Author: Daniel, Bert

That Thing

The first one I ever saw was maybe eight or ten years ago. It looked like such a handy thing. Obviously, it was very useful and probably something that every aspiring musician should own. I saw this thing at the very first jam I ever went to. Practically everything there was a new experience for me. But that thing, that thing that all the good musicians seemed to have, was something I decided I must have too.

I was a newbie and I was painfully aware of that fact at this first jam. The party was at my friend Tony's house and most of my friends there were fellow bicycling enthusiasts. They wouldn't know or care if I knew how to play bluegrass like the smattering of local musically-inclined friends Tony had also invited. No pressure. Tony had given me a heads up about the musical possibilities ahead of time. He was a newbie like me, shy about playing with others, but he advised me "bring your instrument, just in case".

I didn't play very much music that night but I learned a lot. Tony's musician friends were just so good that it was overwhelming for a newbie like me. Tony didn't play much either but at least he had a good reason. He and Cynthia were busy attending to their guests, but he did manage to sit down and play at least one tune on his new banjo. And I couldn't deny the fact that the mandolin case propped against the wall did indeed contain an instrument which I had brought. I too was ultimately forced into showing how bad I was at it despite my several months of serious study.

Well you get the idea. Your first jam can be very traumatic, as it was for me that night. But you live, and you learn, and you persist and maybe some day you'll have as much fun as the good musicians that were there at your first jam. I knew I had to practice more. I knew I had to gain more experience.

I also knew that I had enough disposable income to obtain whatever technological fix might speed me to my desired goal of musical proficiency. And that Thing, the gizmo of the moment that night, seemed to be one of those weird things hanging off of literally every guitar stock I saw: the Intellitouch Clip-on Tuner.

It was about five inches long and an inch or so wide and deep. It was clipped onto the headstock of each instrument so the performers could retune whenever they needed to. They could go right on playing after tuning without disturbing the others in the process. I knew (from my study, not from my experience) that playing in tune was one of the "secrets" of playing well together in a jam situation. This new gizmo really impressed me from that perspective.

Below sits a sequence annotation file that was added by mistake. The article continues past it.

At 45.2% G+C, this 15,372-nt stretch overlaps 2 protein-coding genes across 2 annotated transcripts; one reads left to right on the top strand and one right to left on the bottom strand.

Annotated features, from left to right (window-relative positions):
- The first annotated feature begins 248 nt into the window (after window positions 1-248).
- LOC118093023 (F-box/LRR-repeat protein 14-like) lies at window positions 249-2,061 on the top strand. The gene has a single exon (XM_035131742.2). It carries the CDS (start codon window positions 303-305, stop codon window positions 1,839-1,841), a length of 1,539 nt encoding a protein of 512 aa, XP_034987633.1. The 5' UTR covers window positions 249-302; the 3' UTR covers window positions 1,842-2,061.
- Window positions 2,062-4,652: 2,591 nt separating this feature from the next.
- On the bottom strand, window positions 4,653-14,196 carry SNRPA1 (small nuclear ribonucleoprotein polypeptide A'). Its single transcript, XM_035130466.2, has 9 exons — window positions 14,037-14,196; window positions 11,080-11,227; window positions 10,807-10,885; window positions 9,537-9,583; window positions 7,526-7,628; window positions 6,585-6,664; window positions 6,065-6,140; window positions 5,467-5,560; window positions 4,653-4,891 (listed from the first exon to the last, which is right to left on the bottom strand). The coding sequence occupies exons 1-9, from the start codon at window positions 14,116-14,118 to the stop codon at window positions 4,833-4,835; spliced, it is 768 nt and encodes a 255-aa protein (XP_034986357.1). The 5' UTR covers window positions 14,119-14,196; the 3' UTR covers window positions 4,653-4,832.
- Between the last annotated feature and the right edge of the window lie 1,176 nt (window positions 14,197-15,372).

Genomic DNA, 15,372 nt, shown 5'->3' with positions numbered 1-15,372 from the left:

But one thing about this five inch long gizmo really bothered me. It stuck out a lot. Since I couldn't really play my expensive instrument, I gloried in the esthetics of its construction and I resented anybody, no matter how good, who would defile the sanctity of a beautiful Martin guitar or a Gibson mandolin or a Schierhorn resonator by sticking a piece of plastic off the end. It just didn't look right, yet the experienced jammers just kept that thing clipped on, tune after tune, and didn't worry about it.

Not me. I bought one, but for years I always remembered to take it off and put it in my case after tuning. Tuners belong in the case after tuning, just like the pitch pipe. I even wondered if we were better off for having these techno-fixes. Maybe we weren't. Sometimes I'd hit a button by mistake without realizing it and the setting would deviate from 440 standard. I'd puzzle over why my tuning was so at odds with everybody else's for a while. If I played with a piano I'd have to adjust to whatever tuning they were in. I couldn't play along with some old recordings, for example old Stanley Brothers, because they tuned up about a half a step from standard on many tunes.

Over the years, and after many jams, I've come to realize that these tuners are here to stay. I've bought a bunch of them because I lose them about as fast as I misplace my cheater eyeglasses. I keep one in every case now. And it doesn't bother me, like it used to, for that Thing to hang off the end of my instrument all night. The newest Snark model I have is so small I can leave it on when I put my mandolin into its case. It's probably a matter of time until every new musical instrument comes with a built-in tuner.

I think it's a good idea to have an electronic tuner and to know how to use it, but I also think it's a good idea to know how to play in any tuning without one if you have to. Violin players know how to tune up in a flash. They just get a base note on one string and adjust the other three strings to a perfect fifth. Part of knowing how to play a fiddle well involves having an ear for the exact pitch so you can get your finger to do its job properly on the fretless instrument. A purist would tune a different way for every new key. Sweet tuning they call it. The standard tempered scale is just an approximation.

That "Thing" has become something I would never want to live without. When my strings go flat or sharp, I want a quick way to retune on the fly so I can be ready for the next time I'm needed during a fast moving jam. But if I have the time and a fiddle player gives me a good A, you can bet the farm I'll take it. When your tuner tells you one thing and your ear tells you another, trust the ear because when it comes down to brass tacks, the sound is the only thing that counts!
THE DAILY GRIST…"Democracy is two wolves and a lamb voting on what to have for lunch. Liberty is a well armed lamb contesting the vote.”—Benjamin Franklin, 1706-1790, inventor, statesman, author, philosopher, and founding father

Posted:  4/8/2013

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